Wheat, one of the main ingredients used in swine diets, contains 13% dietary fibres. Dietary fibres reduce the risk of gastric ulcers and enhances sow productivity by improving colostrum production and reducing stillbirth rate.
However, dietary fibres cannot be degraded and fully digested by monogastric animals such as pigs due to lack of corresponding digestive enzymes. Thus, the undigested nutrients signify economic loss in the form of feed, cause nutrient waste, and reduce feed efficiency. Supplementing degrading enzymes such xylanase improves the nutrient digestibility, feed efficiency, growth performance, cost of gain, and reduces the waste nutrient outflow.
Dietary fibre is defined as the remains of plant components or related carbohydrates that are consumable but are not broken down by enzymes secreted in the gut; however, they are fermented in the large intestine and utilised by microbes. Cereal grains and legumes serve as the first source of dietary fibre in pig diets providing energy and protein. The cell wall of cereal grains is high in non-starch polysaccharides which are the most dominant component of dietary fibre.
An enzyme is a substance produced by a living organism to initiate or to accelerate chemical and biochemical reactions. Feed enzymes are commercially produced by the fermentation of selected microorganisms. Xylan is a major structural polysaccharide in plant cells such as wheat. Xylan makes up 5.4% to 8.0% of Australian wheat, 5.5% to 6.5% of North American wheat and 6.6% to 8.2% of Chinese wheat, and it is primarily responsible for the anti-nutritional effects of wheat. Xylan breakdown is restricted due to its heterogeneous nature which can be overcome by xylanase. Xylanase is produced by several microorganisms such as bacteria, fungi, yeast, and algae. Xylanase decreases the viscosity of digesta caused by the soluble fractions of arabinoxylans and it breaks glycosidic bonds in the xylan main chain to liberate encapsulated nutrients such as protein and starch.
In 2018, Zhou and colleagues showed that supplementing xylanase improves the digestibility of nutrients, provides energy, and reduces the need for added dietary fat without negative impacts on performance. The study determined that xylanase supplementation improves the apparent total tract digestibility of total non-starch polysaccharides, gross energy, dry matter, and nitrogen in lactating sows. In 2007, de Souza and colleagues found that ileal digestibility and the apparent total tract digestibility of dry matter and nitrogen are increase by xylanase supplementation in lactating sows fed a corn-soybean meal diet. Furthermore, xylanase enhances the passage rate of digesta from the stomach and through the small intestine, thus, increasing feed intake and total nutrient digestibility of lactating sows. On the other hand, extreme body mobilisation and loss of back fat in lactating sows enhance the weaning to oestrus interval of sows, decrease ovulation rates and embryonic survivals, which in turn negatively affect subsequent reproductive performance. Feeding lactating sows, the xylanase supplemented diet reduces body mobilisation and eliminates the need for restoring body condition in the subsequent gestation period. In 2016, Upadhaya and colleagues found that xylanase and cellulase supplementation increases the triglycerides concentration in lactating sows and the average daily gain of their piglets.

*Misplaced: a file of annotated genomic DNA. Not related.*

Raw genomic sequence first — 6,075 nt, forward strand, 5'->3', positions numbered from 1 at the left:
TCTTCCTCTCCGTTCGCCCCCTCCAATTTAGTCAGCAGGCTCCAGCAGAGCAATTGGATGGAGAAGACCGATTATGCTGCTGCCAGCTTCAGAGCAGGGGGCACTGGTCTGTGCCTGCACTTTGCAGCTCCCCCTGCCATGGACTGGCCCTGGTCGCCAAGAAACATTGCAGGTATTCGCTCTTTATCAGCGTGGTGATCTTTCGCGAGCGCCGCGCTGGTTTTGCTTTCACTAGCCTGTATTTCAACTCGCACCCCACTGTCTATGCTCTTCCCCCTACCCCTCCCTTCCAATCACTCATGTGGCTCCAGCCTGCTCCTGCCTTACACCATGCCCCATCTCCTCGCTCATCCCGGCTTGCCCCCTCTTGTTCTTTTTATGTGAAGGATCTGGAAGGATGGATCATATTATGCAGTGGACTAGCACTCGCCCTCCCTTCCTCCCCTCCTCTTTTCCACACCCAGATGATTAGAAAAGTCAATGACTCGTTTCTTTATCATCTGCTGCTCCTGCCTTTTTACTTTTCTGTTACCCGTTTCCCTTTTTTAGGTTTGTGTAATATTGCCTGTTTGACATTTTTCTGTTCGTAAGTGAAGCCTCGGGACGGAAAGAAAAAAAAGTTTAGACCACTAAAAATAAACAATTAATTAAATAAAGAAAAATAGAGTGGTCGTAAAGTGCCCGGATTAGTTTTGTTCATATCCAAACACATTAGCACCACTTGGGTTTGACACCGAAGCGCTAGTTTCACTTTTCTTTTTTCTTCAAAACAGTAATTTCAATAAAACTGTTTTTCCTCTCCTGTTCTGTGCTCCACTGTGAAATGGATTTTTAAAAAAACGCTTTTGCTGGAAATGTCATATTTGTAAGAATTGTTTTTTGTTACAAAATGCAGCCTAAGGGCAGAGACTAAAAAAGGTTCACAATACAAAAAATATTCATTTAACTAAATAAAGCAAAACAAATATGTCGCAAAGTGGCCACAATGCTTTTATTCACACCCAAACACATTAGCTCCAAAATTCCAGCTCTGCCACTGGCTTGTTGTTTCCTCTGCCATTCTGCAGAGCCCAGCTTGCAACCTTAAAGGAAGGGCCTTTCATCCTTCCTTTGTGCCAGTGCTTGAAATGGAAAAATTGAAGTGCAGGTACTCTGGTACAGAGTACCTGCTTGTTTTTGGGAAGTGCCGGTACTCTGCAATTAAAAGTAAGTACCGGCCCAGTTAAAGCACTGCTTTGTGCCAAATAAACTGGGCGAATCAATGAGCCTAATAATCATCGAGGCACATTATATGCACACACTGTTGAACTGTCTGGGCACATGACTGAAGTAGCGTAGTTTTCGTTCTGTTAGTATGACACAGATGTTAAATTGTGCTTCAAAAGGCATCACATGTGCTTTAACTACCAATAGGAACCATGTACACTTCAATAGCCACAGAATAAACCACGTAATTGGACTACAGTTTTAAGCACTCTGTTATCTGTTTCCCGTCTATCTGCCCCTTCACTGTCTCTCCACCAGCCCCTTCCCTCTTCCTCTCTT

Wheat is a major ingredient in swine diets containing 13% dietary fibre. Dietary fibre reduces the risk of gastric ulcers and enhances sow productivity. However, dietary fibre is indigestible in pig gut because of lack of corresponding digestive enzymes. Supplementing xylanase to a coarsely ground lactating diet based on wheat improves sow feed intake, increases nutrient digestibility, reduces sow body weight loss throughout lactation, and improves subsequent reproductive performance. Further research is required to determine what feed ingredients or compounds are poorly digested by pigs to select effective enzymes to improve efficiency.